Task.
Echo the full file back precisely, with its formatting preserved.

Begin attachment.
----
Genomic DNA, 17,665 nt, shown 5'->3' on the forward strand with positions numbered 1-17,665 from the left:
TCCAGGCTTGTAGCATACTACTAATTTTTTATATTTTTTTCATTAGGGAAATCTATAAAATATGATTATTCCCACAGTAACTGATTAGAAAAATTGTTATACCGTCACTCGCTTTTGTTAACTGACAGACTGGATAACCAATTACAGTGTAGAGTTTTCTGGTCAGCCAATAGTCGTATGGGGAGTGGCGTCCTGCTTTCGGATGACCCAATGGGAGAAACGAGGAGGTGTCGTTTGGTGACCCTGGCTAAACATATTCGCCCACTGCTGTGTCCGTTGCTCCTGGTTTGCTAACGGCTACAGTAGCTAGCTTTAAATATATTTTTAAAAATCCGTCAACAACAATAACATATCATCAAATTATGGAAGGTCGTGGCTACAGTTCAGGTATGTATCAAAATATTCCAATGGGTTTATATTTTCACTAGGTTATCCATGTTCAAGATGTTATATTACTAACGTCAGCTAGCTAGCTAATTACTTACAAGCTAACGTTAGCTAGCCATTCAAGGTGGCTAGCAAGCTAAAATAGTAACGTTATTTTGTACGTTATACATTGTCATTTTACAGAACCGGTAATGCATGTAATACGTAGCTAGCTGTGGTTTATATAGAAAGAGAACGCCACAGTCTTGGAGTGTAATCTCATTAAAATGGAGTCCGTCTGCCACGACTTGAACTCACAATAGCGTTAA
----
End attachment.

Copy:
Genomic DNA, 17,665 nt, shown 5'->3' on the forward strand with positions numbered 1-17,665 from the left:
TCCAGGCTTGTAGCATACTACTAATTTTTTATATTTTTTTCATTAGGGAAATCTATAAAATATGATTATTCCCACAGTAACTGATTAGAAAAATTGTTATACCGTCACTCGCTTTTGTTAACTGACAGACTGGATAACCAATTACAGTGTAGAGTTTTCTGGTCAGCCAATAGTCGTATGGGGAGTGGCGTCCTGCTTTCGGATGACCCAATGGGAGAAACGAGGAGGTGTCGTTTGGTGACCCTGGCTAAACATATTCGCCCACTGCTGTGTCCGTTGCTCCTGGTTTGCTAACGGCTACAGTAGCTAGCTTTAAATATATTTTTAAAAATCCGTCAACAACAATAACATATCATCAAATTATGGAAGGTCGTGGCTACAGTTCAGGTATGTATCAAAATATTCCAATGGGTTTATATTTTCACTAGGTTATCCATGTTCAAGATGTTATATTACTAACGTCAGCTAGCTAGCTAATTACTTACAAGCTAACGTTAGCTAGCCATTCAAGGTGGCTAGCAAGCTAAAATAGTAACGTTATTTTGTACGTTATACATTGTCATTTTACAGAACCGGTAATGCATGTAATACGTAGCTAGCTGTGGTTTATATAGAAAGAGAACGCCACAGTCTTGGAGTGTAATCTCATTAAAATGGAGTCCGTCTGCCACGACTTGAACTCACAATAGCGTTAA